SEO trained journalists are a hot commodity these days. Most journalists are capable of adapting to the 24-hour news cycle and covering stories in a timely manner, but if you can pair that with the promise that your stories will get consistently more exposure as compared to your peers, you’ll have no problem making friends with your editor.
It’s actually the entire reason I decided to take this internship opportunity. When I interviewed for AWD, I had already secured an editorial internship for a high-end Cannabis magazine, but I turned it down because I saw a greater professional benefit to me here.
It was challenging at first. I expected to be learning a few new things here, but when I first started, it was something of a trial by fire. I made some mistakes early on, but I expected as much. I knew that it would be a bit tricky learning a whole new set of skills in the beginning, but after a week or two, I wasn’t having any more problems performing my SEO duties.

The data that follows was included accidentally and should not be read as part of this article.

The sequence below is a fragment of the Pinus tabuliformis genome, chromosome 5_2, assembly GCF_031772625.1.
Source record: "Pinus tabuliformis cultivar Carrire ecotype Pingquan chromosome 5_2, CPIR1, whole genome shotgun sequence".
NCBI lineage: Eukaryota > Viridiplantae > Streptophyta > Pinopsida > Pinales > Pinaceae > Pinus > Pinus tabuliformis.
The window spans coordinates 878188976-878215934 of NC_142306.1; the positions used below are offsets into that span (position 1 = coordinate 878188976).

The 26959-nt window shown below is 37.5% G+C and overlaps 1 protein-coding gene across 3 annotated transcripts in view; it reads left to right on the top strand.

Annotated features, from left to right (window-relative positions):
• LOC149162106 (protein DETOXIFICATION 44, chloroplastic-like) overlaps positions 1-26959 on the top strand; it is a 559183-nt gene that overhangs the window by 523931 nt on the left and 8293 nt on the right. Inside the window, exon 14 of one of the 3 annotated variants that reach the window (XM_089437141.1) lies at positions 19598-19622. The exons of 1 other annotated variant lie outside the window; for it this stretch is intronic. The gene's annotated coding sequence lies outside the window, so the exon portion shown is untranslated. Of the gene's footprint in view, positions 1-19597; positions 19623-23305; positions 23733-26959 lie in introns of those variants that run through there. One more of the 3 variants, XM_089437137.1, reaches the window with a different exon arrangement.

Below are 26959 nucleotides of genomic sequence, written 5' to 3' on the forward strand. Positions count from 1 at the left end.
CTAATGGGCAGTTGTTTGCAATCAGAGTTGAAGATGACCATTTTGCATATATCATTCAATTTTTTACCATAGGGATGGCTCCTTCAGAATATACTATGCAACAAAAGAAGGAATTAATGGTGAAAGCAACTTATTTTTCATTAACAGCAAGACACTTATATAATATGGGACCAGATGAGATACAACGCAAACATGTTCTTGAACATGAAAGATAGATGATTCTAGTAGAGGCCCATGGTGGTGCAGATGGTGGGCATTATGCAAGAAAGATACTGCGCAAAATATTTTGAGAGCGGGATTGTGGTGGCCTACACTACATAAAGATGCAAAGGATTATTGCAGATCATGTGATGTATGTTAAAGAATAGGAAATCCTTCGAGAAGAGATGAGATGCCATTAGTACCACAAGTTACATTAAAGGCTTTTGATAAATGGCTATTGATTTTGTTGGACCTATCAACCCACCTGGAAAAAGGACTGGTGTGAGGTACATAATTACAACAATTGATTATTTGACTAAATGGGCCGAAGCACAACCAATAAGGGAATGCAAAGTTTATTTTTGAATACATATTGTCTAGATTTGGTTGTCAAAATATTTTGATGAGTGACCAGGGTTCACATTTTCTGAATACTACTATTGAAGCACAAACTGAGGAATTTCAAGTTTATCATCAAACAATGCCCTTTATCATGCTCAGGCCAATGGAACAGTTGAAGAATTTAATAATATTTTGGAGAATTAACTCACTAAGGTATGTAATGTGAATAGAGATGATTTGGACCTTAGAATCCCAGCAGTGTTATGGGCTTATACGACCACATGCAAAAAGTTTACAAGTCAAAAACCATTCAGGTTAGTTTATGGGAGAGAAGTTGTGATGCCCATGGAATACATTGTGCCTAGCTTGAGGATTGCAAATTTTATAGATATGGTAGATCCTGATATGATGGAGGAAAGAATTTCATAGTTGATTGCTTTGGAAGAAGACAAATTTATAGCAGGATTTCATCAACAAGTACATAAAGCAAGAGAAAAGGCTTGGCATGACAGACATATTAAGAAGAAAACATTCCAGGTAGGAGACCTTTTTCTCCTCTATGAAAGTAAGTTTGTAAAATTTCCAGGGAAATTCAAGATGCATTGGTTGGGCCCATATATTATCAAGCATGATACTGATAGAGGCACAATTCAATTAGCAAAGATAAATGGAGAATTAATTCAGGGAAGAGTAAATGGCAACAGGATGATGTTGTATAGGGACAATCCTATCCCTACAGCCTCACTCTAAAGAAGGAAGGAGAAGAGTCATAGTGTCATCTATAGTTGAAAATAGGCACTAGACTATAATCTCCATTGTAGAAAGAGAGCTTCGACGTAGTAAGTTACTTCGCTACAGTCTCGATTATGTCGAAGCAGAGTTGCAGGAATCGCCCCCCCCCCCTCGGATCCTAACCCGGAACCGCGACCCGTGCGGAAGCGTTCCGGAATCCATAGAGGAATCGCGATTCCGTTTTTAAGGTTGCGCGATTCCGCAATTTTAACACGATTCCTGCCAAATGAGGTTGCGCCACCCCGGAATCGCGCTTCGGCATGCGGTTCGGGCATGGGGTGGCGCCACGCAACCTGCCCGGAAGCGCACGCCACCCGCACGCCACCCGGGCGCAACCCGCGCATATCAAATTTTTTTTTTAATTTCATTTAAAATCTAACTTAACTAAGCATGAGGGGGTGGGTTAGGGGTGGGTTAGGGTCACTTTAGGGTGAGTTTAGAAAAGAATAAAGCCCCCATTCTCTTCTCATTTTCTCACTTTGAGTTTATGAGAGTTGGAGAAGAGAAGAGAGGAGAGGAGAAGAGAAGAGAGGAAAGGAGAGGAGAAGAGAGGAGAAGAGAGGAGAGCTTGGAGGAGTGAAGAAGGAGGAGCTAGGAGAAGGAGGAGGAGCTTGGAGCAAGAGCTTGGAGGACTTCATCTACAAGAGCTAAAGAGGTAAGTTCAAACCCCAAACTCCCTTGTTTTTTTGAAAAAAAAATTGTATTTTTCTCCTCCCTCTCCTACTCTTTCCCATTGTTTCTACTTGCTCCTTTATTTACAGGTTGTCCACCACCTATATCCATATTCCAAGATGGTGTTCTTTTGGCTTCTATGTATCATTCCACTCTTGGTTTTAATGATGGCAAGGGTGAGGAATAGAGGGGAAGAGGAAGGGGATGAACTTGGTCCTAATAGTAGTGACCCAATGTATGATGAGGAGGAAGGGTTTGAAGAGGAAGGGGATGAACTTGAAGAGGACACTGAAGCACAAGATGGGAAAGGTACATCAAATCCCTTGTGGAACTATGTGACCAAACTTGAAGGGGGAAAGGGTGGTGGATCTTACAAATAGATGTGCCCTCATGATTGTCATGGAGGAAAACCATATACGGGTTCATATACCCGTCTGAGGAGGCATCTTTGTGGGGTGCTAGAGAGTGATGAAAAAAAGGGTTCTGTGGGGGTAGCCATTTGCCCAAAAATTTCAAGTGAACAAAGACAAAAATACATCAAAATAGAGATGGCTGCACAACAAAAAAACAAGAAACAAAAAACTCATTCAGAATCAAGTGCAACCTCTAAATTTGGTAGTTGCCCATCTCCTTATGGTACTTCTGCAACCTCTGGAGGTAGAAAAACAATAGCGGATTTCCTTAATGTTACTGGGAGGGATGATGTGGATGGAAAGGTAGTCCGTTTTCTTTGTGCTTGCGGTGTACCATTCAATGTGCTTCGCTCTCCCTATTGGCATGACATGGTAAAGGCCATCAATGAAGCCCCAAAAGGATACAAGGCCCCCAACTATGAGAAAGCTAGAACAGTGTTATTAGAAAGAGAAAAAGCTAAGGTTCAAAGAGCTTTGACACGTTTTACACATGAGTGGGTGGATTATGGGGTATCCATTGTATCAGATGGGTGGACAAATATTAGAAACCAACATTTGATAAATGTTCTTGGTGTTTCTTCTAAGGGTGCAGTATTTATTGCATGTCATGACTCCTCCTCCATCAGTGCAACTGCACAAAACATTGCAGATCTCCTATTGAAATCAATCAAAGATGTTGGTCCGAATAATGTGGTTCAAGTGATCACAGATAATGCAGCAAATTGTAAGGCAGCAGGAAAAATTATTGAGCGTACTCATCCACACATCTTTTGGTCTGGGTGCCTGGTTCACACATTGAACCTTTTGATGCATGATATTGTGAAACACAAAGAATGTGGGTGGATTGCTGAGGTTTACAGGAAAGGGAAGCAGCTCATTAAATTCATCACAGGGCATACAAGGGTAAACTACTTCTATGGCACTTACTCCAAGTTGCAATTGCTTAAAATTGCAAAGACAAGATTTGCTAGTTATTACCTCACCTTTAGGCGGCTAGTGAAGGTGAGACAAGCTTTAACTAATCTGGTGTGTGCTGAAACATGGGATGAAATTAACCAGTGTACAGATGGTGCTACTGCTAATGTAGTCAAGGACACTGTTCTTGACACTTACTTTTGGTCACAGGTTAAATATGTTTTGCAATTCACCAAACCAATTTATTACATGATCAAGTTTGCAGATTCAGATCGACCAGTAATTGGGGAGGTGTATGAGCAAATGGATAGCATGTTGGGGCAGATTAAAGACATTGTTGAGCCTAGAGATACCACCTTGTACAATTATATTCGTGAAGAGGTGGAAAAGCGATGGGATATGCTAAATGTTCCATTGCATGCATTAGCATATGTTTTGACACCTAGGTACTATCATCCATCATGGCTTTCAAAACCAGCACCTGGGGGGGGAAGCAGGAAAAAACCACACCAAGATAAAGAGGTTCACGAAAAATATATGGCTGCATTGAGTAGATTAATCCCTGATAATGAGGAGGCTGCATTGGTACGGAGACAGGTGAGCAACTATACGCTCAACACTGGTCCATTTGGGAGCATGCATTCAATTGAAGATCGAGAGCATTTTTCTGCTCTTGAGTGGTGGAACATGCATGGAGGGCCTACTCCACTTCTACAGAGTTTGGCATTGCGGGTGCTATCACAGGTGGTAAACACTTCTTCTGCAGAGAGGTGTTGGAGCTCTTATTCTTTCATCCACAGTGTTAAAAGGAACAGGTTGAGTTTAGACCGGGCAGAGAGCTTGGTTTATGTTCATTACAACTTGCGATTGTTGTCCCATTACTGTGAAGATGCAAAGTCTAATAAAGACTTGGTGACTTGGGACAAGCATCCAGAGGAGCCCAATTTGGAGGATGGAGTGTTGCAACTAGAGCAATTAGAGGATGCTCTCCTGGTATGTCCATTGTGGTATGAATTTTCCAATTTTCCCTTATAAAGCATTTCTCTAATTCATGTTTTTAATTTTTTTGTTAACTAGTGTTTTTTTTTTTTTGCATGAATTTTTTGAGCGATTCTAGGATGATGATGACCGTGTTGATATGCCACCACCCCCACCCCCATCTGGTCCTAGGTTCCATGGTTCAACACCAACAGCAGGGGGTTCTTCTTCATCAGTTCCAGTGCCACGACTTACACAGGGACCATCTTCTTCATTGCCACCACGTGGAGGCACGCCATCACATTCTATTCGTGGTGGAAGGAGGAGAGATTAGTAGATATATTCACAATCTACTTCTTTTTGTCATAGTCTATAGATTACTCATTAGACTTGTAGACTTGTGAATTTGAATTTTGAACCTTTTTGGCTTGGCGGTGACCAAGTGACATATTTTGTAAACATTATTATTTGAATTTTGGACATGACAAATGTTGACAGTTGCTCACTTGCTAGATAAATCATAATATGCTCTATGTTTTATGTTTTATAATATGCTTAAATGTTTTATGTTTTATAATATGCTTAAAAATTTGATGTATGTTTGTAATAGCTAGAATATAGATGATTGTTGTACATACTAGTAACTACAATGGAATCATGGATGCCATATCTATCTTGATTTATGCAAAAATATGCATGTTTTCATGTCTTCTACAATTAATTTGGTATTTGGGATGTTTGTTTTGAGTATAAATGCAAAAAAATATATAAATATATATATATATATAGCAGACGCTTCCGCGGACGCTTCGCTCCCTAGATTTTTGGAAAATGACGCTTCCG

That’s not to say I stopped messing up. No, there will always be mistakes to make aplenty, I just stopped making nearly as many of them in my day to day work.
The Day To Day Grind
The main focus of my SEO work has been link-exchange. I find I usually spend anywhere between thirty minutes and two hours every day looking for people to exchange links with. I spend my time on Facebook trawling dedicated link exchange groups to find people who want to swap links in my niche, though I’m not always successful.
I’ve found that dry spells are common with this approach because you rely heavily on meeting new people to work with. If there haven’t been many new people who have entered your exchange groups in a while, you probably won’t be getting many exchanges. Regardless, I post every Monday or Tuesday calling out for links. Even in a dry spell, people will get back to you.
I’ve found it’s best to post early in the week because you’re likely to get responses over the next several days. I don’t like getting a bunch of responses just as I leave for the weekend because I usually leave them unanswered until Monday, leaving me with much more SEO work to do for the day. As it is, Mondays are longer SEO days because I have to catch up with the past weekend of people making their own link exchange posts.